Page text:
Dr. Keller says, “The next step is to determine what antibiotic will likely be effective against the strains of Staphylococcus aureus and Streptococcus agalactiae that you have circulating in your herd. We call this profile of antibiotic resistance an ’antibiogram,’ and it can be used for selecting the type of antibiotics that are most likely to be effective. We want to give strong preference to the older antibiotic products that are approved for use in lactating dairy cattle, that do not interfere with antibiotics commonly used for human medicine, and yet should be effective in killing the bacterial strains prevalent in your herd. This will help preserve the efficacy of antibiotics for the future.

“The good news is that you can eliminate these two pathogens from your herd, and with proper management and biosecurity programs, you can keep these pathogens out of your herd.

“The most important factors for preventing these infections relate to the milking procedure. To make sure your milking equipment is operating properly, I’d like to have your milking equipment checked out by your dealer. Then I will return when the cows are being milked to evaluate the milking techniques used in your milking parlor.”

Milking Equipment Performance and Use (5)

  1. Milking equipment function must be optimal to avoid transferring pathogens from one cow to another.
  2. Improperly functioning milking equipment can lead to teat end impact, which occurs during milking when milk jets back up the teat canal, potentially carrying pathogens that can establish an udder infection.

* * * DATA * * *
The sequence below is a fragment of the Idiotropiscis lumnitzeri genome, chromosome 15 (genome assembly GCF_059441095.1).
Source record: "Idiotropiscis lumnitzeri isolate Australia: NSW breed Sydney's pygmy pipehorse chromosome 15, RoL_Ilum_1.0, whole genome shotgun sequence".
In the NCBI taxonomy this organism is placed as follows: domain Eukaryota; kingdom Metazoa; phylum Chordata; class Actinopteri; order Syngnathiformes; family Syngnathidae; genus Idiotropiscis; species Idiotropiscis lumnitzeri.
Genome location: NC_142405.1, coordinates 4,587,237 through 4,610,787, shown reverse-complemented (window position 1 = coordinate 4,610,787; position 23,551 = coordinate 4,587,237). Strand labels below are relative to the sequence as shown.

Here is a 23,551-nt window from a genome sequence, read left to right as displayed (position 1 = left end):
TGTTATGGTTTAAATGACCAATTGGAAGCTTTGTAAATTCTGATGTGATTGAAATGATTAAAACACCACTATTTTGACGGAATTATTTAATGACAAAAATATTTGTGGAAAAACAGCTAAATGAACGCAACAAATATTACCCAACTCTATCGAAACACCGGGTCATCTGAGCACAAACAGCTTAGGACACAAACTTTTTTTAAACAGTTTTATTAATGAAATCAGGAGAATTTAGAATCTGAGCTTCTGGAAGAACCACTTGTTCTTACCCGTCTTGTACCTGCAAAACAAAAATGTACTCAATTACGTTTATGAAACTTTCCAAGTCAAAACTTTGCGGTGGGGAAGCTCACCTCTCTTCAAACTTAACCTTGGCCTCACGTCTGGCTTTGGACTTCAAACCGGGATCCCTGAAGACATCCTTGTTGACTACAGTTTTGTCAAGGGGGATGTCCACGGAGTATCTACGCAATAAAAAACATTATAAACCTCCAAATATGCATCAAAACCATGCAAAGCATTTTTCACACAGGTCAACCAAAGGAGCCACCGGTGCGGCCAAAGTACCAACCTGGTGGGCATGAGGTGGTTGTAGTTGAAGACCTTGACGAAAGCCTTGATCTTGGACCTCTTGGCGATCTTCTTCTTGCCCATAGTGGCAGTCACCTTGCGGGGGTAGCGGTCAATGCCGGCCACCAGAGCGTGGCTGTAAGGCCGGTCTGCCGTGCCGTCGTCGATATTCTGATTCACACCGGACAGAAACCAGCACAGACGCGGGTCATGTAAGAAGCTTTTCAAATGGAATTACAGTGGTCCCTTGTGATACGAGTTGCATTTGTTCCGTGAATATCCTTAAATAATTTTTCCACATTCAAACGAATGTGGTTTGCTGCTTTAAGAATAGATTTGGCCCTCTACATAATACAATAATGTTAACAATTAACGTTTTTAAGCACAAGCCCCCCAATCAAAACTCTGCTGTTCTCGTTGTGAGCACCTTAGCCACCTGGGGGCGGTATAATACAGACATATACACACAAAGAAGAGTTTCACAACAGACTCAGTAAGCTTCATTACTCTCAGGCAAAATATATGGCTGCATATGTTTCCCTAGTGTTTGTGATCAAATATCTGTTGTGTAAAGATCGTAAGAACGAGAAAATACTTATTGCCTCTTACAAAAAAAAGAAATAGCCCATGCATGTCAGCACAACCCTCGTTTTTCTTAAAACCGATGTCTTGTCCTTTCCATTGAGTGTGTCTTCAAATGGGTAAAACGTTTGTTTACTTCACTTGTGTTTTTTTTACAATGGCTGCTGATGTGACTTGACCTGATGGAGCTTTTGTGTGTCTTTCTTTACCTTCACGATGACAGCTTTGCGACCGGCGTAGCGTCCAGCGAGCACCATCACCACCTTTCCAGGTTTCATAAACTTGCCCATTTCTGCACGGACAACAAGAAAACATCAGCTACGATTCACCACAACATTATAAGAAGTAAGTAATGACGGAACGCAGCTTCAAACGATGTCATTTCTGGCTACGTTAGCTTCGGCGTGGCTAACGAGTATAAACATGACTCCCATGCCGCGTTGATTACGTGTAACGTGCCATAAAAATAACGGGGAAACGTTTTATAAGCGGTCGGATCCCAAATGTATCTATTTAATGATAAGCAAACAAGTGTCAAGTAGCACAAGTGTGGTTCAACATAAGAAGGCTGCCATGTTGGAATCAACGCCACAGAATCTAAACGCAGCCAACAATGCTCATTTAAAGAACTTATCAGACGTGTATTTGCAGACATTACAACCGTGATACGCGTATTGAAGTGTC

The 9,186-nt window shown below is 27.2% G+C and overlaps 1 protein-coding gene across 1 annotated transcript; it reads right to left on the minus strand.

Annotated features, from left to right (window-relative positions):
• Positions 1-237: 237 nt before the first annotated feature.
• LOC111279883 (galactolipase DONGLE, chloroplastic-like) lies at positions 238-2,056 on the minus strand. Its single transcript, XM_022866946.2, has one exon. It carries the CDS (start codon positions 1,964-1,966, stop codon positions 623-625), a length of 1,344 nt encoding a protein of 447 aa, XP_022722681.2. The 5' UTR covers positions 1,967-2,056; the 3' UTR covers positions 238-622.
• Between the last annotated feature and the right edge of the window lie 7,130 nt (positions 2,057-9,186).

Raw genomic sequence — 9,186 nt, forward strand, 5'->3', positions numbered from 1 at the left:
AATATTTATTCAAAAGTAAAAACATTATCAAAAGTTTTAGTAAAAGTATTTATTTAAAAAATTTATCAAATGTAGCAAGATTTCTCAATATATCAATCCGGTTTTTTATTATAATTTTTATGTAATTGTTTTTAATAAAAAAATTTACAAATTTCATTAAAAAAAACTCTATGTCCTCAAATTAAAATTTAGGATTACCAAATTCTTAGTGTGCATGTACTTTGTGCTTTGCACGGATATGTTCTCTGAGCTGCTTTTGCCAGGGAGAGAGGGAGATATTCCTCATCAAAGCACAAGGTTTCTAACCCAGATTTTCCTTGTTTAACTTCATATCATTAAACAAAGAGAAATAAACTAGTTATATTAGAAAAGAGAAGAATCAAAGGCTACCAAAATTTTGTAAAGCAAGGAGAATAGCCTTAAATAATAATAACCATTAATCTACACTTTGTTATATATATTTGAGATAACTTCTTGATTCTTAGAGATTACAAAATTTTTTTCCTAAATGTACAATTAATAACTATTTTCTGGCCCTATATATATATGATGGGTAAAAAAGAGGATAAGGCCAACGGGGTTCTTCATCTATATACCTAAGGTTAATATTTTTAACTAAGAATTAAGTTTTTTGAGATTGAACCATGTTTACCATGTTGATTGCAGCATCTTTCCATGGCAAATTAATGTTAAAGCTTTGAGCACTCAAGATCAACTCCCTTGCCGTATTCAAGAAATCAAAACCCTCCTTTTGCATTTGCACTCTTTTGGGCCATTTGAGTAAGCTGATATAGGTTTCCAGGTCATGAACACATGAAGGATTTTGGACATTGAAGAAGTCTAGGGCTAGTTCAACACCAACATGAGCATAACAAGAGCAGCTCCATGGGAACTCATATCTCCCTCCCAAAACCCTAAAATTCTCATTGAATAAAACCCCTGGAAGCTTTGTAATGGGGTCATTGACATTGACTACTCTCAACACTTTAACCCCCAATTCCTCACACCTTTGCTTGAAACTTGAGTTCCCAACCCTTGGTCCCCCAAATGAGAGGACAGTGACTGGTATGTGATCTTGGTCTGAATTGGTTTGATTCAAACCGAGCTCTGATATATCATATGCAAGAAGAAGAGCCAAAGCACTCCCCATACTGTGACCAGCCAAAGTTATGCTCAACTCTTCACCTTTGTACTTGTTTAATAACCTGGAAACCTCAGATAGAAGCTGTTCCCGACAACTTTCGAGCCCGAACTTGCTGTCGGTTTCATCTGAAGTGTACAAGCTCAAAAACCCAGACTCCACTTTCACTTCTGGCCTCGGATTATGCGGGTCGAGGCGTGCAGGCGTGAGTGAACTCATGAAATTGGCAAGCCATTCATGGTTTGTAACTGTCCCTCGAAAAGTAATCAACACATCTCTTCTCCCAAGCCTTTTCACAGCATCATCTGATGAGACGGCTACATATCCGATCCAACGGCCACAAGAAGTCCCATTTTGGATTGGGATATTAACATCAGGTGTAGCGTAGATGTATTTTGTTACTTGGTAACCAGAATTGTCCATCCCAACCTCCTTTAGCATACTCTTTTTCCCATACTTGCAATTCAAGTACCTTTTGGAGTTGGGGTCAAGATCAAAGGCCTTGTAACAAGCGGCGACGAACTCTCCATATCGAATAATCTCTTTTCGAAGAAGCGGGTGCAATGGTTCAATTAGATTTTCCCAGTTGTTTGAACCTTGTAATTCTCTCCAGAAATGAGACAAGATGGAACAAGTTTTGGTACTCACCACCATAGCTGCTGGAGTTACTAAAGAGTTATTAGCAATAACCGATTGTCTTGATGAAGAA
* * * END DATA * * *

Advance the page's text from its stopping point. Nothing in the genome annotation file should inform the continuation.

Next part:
3. Poorly operating milking equipment can also be traumatic to the teat skin and streak canal, thereby predisposing to infection.

A couple of days later, Dr. Keller returned to the farm during the afternoon milking. The equipment dealer had left a report stating that the milking system was operating at an optimal level. 

The following assessment was made of their milking procedure.


assessment

Dr. Keller asks Oliver to use 1 percent iodophor teat dip rather than a teat spray that often does not cover the backside of the teat.

Once again, Oliver asks the inevitable question, “Now that we know what bacteria are causing the problem, which cows do we treat with antibiotics?” Oliver adds, “Since the cows that are infected with Streptococcus agalactiae are more likely to respond to antibiotic treatment, can we start injecting those first?”

“Yes, we should treat the cows infected with Streptococcus agalactaie, but we should not use an injectable antibiotic. The abscess and scarring in the mammary gland reduces the ability of injected drugs from reaching the site of infection. Whenever possible we should use antibiotics according to their approved label directions, and there are no antimicrobial agents approved for subcutaneous, intramuscular or intravenous administration for the treatment of mastitis in dairy cattle. We will use an intramammary antibiotic. With Streptococcus agalactiae infections, we can expect a high cure rate (~90%) using an intramammary antibiotic. There is no need to give injectable antibiotics that may be less effective.”